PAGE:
Degree of cuts unknown under initial $670.5M schools budget

Monday, February 28, 2011 at 10:02pm

The Metro Nashville Board of Education got its first glance Monday at a proposed $670.5 million schools budget for the 2011-2012 fiscal year, a 6 percent funding increase from the current year, but a preliminary draft likely to undergo changes moving forward. 

With school officials still waiting word on state education allocations and local sales and property tax revenue figures, Director of Schools Jesse Register said he expects the budget to change and anticipates makings cuts. This year’s budget process is complicated because the district must account for $30 million in vanishing federal stimulus dollars, funds that helped boost the school system’s financial status during the recent recession.  

“There are a number of unknowns still,” Register said.

“What we’re doing now is we’re looking at everything that we can look at to tighten up this budget as much as we can to reduce the amount of increases needed,” he said.

Chris Henson, the district’s finance director, unveiled to the board’s budget and finance committee Monday the first draft of a budget that would see the district’s budget jump more than $37 million. Given the unknown factors, he called the budget a “work in progress.”

“There are a number of things that we still don’t know related to state funding,” Henson said. “We also don’t have yet our local funding estimates from the Metro Finance Department.”

Nearly $15 million in proposed increases to the budget result from employee compensation, which includes paying an additional $10 million-plus towards employees’ insurance.

Henson said officials also added $6 million to the budget to accommodate the district’s growth in charter schools, with five more set to open next year, bringing in an additional 736 students to the publicly financed, privately run schools. In short, he said students who leave traditional schools for charter schools don’t offset the staff-level required at their former schools.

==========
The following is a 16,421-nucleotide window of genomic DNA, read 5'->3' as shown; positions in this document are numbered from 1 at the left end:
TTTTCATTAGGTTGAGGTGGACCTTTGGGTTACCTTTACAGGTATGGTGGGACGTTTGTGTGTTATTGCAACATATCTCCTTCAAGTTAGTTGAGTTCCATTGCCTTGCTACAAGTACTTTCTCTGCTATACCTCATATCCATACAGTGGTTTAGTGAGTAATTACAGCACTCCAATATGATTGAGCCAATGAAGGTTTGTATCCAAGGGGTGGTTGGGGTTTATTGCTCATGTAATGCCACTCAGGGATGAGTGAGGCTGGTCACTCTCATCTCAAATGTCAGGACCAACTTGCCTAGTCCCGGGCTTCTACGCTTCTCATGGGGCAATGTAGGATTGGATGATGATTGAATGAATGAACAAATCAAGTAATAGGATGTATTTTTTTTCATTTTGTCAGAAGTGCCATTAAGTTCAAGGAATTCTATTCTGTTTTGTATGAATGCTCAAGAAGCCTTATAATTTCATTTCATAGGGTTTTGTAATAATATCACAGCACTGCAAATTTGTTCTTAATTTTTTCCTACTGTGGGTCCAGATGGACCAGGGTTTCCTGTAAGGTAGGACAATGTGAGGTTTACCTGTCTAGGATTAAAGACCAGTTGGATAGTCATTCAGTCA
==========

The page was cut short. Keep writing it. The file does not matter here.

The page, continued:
“The per-pupil calculation follows the student to the [charter] school,” Henson said of the financial requirements of added charter schools. “This is actually reflecting a transfer from the operating budget over to the separate charter school fund to be distributed out to the charter schools based on number of students enrolled.”

Board members are to convene Wednesday night to ask Register and his administration questions about the preliminary budget. A public hearing on the budget is scheduled March 10, with a final draft going before the board for a vote on March 22.

Mayor Karl Dean has scheduled a Metro schools budget hearing for March 31 at 3 p.m. 

Last year, the school board, Metro Council and Dean approved the current fiscal year’s $633 million budget, a $12.6 million budget increase from the previous year.

Because the district had already depleted its reserves, the district was forced to turn to cuts to make up a $25 million gap between revenues and expenditures. Those cuts, aimed at protecting teaching positions, included outsourcing 600 custodial positions, reducing the hours of bus drivers and laying off 24 central office employees.

On Monday, Register said protecting teaching positions remains the priority this year as well. He also said the district is not weighing whether to outsource bus drivers when asked if that is a possibility.

“At this time, we’re not considering that,” he said.